DISCOVER
×

How to Donate Television to Charity

Updated February 21, 2017

If you've recently spoiled yourself with a new television set or received one as gift, you may be looking to clear space in your home by donating your television to charity. There are several national charities that would most likely be glad to accept your television set, though also keep in mind local organisations that might need one or be able to put it to good use. Before you donate, always test your television set to make sure it's in perfect working order.

Using your computer, visit the Salvation Army website at www.salvationarmyusa.org. There you'll find the nearest location of a Salvation Army thrift store nearest you. You can either bring your television in to the shop in person, where you'll receive a receipt. Or you can call the shop nearest you to arrange a pickup of your television set. The truck driver will give you a receipt at that time.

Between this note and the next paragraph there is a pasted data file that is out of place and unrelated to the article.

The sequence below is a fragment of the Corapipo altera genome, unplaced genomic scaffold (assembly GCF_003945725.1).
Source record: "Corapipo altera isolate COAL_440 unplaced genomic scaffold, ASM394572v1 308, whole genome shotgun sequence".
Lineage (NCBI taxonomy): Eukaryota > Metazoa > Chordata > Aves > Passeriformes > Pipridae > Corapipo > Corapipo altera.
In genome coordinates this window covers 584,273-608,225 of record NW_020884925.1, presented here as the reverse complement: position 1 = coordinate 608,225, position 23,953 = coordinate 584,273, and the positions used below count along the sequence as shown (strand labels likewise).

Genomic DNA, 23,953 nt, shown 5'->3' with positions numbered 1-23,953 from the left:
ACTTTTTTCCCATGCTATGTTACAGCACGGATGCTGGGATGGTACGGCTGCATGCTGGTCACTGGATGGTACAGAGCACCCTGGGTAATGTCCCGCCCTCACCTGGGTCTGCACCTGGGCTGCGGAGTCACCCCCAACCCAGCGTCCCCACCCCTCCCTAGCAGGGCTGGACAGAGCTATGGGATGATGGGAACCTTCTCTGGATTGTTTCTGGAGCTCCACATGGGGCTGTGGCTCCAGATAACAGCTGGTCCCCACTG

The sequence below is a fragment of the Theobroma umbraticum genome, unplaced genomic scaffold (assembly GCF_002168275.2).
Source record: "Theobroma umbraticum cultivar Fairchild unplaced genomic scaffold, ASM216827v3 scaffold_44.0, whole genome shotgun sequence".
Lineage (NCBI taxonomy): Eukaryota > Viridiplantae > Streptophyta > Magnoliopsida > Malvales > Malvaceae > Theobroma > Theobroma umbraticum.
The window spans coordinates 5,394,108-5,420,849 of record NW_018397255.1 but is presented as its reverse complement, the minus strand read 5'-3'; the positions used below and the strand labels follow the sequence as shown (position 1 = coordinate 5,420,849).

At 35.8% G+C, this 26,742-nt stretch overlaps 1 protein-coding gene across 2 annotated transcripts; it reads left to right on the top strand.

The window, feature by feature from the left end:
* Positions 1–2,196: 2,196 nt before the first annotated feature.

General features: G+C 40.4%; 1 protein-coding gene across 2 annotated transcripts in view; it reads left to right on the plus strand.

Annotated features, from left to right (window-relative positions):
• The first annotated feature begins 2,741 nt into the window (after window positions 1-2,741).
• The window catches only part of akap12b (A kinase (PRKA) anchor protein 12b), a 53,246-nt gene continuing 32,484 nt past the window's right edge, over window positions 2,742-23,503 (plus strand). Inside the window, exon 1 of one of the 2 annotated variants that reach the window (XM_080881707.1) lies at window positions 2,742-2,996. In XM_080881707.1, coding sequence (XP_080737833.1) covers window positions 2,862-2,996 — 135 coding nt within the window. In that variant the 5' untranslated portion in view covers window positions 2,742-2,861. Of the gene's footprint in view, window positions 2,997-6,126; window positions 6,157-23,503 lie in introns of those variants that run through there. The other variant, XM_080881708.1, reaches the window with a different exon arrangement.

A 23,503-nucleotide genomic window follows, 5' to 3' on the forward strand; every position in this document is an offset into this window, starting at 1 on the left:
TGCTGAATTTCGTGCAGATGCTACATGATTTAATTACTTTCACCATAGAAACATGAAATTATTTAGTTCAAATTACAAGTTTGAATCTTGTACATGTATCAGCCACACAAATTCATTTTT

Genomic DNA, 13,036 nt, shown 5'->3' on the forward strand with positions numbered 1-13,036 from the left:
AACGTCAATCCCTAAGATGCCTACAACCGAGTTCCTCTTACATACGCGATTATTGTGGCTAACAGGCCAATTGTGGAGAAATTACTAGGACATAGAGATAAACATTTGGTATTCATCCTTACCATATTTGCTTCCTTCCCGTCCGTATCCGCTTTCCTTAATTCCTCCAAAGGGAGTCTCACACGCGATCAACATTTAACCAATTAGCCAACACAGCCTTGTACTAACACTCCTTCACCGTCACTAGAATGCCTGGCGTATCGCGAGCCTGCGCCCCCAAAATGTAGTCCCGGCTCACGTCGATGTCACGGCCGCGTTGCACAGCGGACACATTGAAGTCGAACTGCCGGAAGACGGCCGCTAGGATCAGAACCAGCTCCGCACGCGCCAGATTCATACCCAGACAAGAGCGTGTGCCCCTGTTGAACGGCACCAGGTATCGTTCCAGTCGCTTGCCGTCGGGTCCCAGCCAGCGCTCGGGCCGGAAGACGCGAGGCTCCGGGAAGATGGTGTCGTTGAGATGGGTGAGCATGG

Contact state schools, libraries, homeless and women's shelters, and elderly homes. These are all places that would most likely welcome a working television set to use for educational or entertainment purposes. Not all of these places will be able to give you a receipt, but they will be grateful.

Visit the Goodwill website at www.goodwill.org. There are donation centres all over the United States, and using the website, you can easily find the centre nearest you. You should call ahead of time to make sure that your television set is in line with their criteria for donating electronic equipment. You will receive a receipt upon dropping off the item.

Cite this Article A tool to create a citation to reference this article Cite this Article

About the Author

Lane Cummings is originally from New York City. She attended the High School of Performing Arts in dance before receiving her Bachelor of Arts in literature and her Master of Arts in Russian literature at the University of Chicago. She has lived in St. Petersburg, Russia, where she lectured and studied Russian. She began writing professionally in 2004 for the "St. Petersburg Times."